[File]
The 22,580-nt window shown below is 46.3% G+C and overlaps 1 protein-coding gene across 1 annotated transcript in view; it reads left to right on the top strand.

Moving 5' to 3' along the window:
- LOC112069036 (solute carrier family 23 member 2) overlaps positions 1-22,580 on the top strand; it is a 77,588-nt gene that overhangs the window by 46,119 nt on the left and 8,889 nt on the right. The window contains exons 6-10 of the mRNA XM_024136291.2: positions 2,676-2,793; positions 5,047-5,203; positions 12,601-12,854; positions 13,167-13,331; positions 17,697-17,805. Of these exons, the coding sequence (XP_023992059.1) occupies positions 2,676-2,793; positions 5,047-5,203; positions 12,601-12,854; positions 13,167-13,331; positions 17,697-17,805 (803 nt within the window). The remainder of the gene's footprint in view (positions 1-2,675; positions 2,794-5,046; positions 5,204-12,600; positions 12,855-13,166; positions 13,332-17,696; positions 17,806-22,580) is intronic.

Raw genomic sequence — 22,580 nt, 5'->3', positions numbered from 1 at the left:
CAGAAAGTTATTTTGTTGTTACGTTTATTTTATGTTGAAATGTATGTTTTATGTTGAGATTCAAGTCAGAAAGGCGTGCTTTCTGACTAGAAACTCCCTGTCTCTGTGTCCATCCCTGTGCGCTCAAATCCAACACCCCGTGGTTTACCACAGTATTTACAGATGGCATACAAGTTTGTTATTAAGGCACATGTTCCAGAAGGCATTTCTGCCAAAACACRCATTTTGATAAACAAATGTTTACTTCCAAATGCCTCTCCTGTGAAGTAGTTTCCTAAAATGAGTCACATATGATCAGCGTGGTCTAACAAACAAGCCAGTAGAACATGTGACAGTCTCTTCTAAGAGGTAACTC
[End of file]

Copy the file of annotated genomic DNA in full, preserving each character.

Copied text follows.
The 22,580-nt window shown below is 46.3% G+C and overlaps 1 protein-coding gene across 1 annotated transcript in view; it reads left to right on the top strand.

Moving 5' to 3' along the window:
- LOC112069036 (solute carrier family 23 member 2) overlaps positions 1-22,580 on the top strand; it is a 77,588-nt gene that overhangs the window by 46,119 nt on the left and 8,889 nt on the right. The window contains exons 6-10 of the mRNA XM_024136291.2: positions 2,676-2,793; positions 5,047-5,203; positions 12,601-12,854; positions 13,167-13,331; positions 17,697-17,805. Of these exons, the coding sequence (XP_023992059.1) occupies positions 2,676-2,793; positions 5,047-5,203; positions 12,601-12,854; positions 13,167-13,331; positions 17,697-17,805 (803 nt within the window). The remainder of the gene's footprint in view (positions 1-2,675; positions 2,794-5,046; positions 5,204-12,600; positions 12,855-13,166; positions 13,332-17,696; positions 17,806-22,580) is intronic.

Raw genomic sequence — 22,580 nt, 5'->3', positions numbered from 1 at the left:
CAGAAAGTTATTTTGTTGTTACGTTTATTTTATGTTGAAATGTATGTTTTATGTTGAGATTCAAGTCAGAAAGGCGTGCTTTCTGACTAGAAACTCCCTGTCTCTGTGTCCATCCCTGTGCGCTCAAATCCAACACCCCGTGGTTTACCACAGTATTTACAGATGGCATACAAGTTTGTTATTAAGGCACATGTTCCAGAAGGCATTTCTGCCAAAACACRCATTTTGATAAACAAATGTTTACTTCCAAATGCCTCTCCTGTGAAGTAGTTTCCTAAAATGAGTCACATATGATCAGCGTGGTCTAACAAACAAGCCAGTAGAACATGTGACAGTCTCTTCTAAGAGGTAACTC